By Tim Devaney - 08/23/14 06:17 AM EDT
(Video is from June 10, 2014)
Groups that closely follow regulations are expecting the Obama administration to continue issuing controversial rules through the midterm elections, despite the political risk it could pose for Democrats.
With time running out on President Obama’s second term, federal agencies are hitting the gas on a number of regulatory initiatives that are central to the White House’s “go-it-alone” agenda.
The pace of rulemaking is a stark contrast from the months leading up to the 2012 presidential election, when the flow of rules came screeching to a near halt.
The expectation that the gears of the regulatory process will keep moving highlights how the president's desire for a second-term legacy sometimes conflicts with the short-term political considerations of congressional Democrats.
“We can’t underestimate the role politics plays in regulatory decisions,” said Stuart Shapiro, a former staffer at the White House’s Office of Information and Regulatory Affairs, who is now an associate professor at Rutgers University. “It’s important to remember that at the heart of regulations are political decisions.”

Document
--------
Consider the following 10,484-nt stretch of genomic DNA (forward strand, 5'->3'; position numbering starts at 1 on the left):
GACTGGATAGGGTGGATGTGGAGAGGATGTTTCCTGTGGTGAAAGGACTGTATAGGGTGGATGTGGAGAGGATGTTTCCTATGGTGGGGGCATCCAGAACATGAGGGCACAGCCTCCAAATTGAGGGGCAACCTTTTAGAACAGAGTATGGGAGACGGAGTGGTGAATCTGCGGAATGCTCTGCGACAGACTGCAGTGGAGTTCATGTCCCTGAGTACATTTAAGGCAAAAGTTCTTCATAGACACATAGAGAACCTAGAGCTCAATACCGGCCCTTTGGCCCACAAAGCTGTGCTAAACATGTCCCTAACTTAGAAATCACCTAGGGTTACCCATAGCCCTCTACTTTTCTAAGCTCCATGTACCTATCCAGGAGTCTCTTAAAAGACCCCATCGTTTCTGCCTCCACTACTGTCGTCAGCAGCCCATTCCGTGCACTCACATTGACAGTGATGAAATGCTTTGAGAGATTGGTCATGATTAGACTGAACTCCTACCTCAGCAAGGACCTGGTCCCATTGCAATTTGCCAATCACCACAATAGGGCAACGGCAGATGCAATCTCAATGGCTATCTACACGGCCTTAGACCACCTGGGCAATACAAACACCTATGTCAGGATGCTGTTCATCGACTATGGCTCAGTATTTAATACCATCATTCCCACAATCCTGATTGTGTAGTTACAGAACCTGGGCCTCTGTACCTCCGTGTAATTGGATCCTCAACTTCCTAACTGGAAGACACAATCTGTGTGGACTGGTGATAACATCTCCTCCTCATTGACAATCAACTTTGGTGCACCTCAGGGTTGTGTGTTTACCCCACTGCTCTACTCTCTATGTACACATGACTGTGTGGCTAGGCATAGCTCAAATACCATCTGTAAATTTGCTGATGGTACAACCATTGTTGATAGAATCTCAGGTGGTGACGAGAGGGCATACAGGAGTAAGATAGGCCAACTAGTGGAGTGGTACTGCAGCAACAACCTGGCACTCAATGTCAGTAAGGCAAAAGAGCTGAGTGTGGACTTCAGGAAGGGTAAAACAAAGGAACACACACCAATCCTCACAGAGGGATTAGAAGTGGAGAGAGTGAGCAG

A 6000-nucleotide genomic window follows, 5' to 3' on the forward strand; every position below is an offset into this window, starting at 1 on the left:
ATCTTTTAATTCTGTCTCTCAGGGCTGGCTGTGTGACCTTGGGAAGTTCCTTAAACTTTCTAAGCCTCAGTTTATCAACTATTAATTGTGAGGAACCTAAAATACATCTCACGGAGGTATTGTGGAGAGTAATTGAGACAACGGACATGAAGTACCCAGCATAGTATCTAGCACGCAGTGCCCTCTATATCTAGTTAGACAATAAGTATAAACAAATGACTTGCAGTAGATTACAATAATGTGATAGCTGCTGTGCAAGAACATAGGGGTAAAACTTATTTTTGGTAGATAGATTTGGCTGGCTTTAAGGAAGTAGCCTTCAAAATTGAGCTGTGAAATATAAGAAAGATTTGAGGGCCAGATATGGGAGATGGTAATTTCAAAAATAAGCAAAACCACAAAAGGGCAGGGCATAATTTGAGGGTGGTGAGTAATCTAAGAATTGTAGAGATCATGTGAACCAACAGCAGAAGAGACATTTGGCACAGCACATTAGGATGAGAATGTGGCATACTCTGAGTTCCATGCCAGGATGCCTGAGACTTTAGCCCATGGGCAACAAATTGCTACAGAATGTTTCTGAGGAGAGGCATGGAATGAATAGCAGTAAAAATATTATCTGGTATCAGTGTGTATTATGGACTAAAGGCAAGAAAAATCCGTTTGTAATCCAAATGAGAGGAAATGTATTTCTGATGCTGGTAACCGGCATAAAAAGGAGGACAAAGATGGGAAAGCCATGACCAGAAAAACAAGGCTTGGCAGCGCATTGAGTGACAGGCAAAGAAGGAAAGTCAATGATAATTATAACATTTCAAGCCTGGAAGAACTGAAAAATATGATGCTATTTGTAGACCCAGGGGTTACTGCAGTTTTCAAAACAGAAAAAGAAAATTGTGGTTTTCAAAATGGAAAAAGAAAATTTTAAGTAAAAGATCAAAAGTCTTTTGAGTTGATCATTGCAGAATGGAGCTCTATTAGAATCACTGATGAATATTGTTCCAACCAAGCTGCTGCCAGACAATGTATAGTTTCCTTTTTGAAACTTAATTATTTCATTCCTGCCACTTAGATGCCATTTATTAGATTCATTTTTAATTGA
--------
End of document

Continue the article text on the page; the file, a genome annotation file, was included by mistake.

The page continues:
Obama’s regulatory push is having a notable impact on Kentucky’s Senate race, where Senate Minority Leader Mitch McConnellMitch McConnellReid: Judiciary a 'rubber stamp' for Trump-McConnell Iran and heavy water: Five things to know Overnight Finance: House rejects financial adviser rule; Obama rebukes Sanders on big banks MORE (R) is using the Environmental Protection Agency’s controversial climate rule against his opponent Alison Grimes, a Democrat.